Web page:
Wednesday, December 15, 2010

A World Record In 2010... Now What?

On January 1st, 2010 the ban on *shiny* suits took place and after a period of a few years of World Records being set at an unbelievable rate the records stopped.  As the records stopped the swimming community began to talk.

Where did all the records go?

Was it all the suits?

I went to the 2010 Canadian Pan Pacific Trials in March where there were no Canadian records... nowhere even close.  Everyone saw it, a lot of people were talking about it, it was that 800lbs gorilla in the room that was ominously milling around the pool deck.  The scene in Montreal was similar to the scenes on pool decks across the world as they prepared for the summer Championship season.  There were a few who started to breakthrough and perform at a high level - Camille LaCourt of France and Ryan Lochte of the US were certainly chief amongst those swimming at near world record levels while some were drastically off shiny suit form.

Fast forward to today and the Chinese women's 4x200FR relay participating at the 10th FINA World Swimming Championships (SCM) in Dubai.  Chen Qian, Tang Yi, Liu Jing and Zhu Qianwei combined to smash the world record in the relay with a final time of 7:35.94 taking the gold medal ahead of 3 other teams that also eclipsed the old WR of 7:38.90.  Finally, a breakthrough.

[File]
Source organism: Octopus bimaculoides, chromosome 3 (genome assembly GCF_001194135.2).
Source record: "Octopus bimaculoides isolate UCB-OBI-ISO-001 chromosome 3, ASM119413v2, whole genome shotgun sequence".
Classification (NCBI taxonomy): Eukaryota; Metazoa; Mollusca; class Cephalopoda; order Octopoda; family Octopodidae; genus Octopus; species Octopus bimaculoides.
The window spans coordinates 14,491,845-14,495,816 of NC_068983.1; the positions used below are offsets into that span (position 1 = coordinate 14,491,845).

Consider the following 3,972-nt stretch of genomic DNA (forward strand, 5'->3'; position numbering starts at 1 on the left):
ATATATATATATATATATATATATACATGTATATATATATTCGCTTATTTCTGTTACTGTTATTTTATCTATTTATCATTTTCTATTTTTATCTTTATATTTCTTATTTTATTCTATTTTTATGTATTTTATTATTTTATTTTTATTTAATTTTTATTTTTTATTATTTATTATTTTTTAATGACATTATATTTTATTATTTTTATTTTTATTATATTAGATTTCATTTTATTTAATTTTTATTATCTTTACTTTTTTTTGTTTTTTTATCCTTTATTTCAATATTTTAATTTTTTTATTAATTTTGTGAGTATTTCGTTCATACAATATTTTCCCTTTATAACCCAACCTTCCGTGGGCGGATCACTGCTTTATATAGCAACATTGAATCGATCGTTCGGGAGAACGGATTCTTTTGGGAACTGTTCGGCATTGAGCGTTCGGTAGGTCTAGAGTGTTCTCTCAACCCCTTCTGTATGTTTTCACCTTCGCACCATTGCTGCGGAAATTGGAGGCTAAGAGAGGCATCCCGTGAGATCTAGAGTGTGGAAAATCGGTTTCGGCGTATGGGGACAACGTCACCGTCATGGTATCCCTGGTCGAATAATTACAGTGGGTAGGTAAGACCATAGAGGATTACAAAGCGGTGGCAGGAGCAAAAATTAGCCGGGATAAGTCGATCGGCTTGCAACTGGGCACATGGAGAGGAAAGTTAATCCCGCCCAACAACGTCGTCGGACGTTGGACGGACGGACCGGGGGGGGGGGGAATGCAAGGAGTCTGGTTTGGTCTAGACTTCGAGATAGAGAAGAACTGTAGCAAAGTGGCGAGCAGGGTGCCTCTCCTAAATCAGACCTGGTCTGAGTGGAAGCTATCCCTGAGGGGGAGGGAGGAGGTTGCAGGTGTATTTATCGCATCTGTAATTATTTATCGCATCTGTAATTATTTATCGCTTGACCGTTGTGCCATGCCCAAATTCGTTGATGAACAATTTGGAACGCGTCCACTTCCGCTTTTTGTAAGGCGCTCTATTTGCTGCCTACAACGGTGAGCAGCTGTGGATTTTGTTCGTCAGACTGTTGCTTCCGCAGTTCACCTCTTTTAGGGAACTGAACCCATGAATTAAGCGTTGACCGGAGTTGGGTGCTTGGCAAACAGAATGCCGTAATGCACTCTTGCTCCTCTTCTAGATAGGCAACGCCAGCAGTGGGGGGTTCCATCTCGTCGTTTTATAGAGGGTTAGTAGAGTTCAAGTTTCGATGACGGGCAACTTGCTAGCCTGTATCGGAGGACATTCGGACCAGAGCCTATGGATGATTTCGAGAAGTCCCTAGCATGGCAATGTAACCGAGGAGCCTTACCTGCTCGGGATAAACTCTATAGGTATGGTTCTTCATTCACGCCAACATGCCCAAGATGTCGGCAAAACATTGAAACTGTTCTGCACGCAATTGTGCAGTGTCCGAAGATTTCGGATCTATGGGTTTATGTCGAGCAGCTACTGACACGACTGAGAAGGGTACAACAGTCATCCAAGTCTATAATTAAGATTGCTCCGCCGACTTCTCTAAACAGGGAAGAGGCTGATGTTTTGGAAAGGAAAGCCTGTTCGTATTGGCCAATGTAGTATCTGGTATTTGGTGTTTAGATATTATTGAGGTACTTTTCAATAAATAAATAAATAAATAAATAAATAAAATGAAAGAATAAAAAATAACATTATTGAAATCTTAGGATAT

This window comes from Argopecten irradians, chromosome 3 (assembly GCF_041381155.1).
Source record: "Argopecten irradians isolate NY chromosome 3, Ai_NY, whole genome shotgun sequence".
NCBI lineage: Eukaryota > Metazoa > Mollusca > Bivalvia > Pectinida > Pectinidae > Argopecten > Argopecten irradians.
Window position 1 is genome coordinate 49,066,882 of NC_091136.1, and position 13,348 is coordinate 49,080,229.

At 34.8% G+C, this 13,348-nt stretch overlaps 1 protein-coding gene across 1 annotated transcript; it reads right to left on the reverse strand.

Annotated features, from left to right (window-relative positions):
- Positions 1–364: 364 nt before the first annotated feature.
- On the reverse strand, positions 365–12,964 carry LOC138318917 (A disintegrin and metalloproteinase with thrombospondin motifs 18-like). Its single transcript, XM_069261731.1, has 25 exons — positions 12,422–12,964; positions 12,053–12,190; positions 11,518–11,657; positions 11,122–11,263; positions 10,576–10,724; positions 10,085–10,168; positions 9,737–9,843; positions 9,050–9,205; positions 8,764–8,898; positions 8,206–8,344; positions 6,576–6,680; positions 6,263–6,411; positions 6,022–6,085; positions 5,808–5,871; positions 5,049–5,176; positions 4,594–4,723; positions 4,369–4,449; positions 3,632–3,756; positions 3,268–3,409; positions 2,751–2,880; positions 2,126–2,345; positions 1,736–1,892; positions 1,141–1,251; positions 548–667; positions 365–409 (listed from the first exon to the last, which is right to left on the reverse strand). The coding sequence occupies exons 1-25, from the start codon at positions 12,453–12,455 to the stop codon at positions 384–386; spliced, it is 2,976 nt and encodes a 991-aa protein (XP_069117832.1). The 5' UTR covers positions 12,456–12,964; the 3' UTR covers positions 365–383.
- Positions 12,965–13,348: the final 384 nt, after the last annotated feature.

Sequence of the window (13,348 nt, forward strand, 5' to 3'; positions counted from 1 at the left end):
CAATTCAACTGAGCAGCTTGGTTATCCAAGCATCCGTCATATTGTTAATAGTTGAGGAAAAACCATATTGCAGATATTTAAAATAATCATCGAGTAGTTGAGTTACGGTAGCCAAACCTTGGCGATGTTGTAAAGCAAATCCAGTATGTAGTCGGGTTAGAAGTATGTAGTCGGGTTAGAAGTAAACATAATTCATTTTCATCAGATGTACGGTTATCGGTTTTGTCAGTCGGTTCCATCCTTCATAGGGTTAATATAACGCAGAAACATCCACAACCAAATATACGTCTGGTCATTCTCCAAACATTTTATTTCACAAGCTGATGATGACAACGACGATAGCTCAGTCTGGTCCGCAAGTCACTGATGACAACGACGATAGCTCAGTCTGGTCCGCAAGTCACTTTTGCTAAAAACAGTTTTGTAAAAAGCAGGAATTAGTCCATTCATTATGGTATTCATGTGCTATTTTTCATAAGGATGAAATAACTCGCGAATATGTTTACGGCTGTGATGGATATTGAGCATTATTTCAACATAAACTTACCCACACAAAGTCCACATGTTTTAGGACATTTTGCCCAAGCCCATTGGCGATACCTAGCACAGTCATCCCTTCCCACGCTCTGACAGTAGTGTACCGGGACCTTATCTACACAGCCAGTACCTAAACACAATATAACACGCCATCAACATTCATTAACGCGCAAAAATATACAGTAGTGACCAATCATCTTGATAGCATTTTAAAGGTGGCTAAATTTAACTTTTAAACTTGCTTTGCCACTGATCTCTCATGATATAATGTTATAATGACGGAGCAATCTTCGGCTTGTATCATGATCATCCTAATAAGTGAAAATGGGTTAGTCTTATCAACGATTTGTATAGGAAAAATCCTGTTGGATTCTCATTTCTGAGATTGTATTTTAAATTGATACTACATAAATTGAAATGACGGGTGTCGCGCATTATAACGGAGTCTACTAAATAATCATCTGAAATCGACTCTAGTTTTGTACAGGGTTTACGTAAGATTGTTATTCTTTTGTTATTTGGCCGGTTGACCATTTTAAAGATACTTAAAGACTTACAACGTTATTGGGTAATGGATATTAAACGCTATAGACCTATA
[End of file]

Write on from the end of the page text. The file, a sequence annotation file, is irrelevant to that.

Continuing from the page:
Quote...  Annamay Pierse (WR holder women's 200BR LCM 2:20.12) via Twitter...

"New WR for China in the relay. Maybe people will stop thinking that the almighty suits were the only reason people swam fast & start racing" 

Fair or foul?

Swimmers are fantastic athletes and the ones who compete at the level where world records are under the microscope are simply tremendous.  The work, the dedication, is equal to that of elite athletes of any sport regardless of the disparity in net income in comparison to a big-time professional athlete in baseball, football, basketball or European football.

That said...  It's taken nearly a full year to break 1 record.  There were over 100 world records (maybe closer to 150) broken in 2009 at a rate never-before-seen in the history of the sport and now in 2010 on December 15th we are at 1.  Coincidence?  I don't think we have to call on Sherlock Holmes to crack this case.

Today is a big day for swimming and there is hope, the Chinese women are to thank.  Today was just day 1 of the Short Course World Championships, hopefully there are more records in the coming days.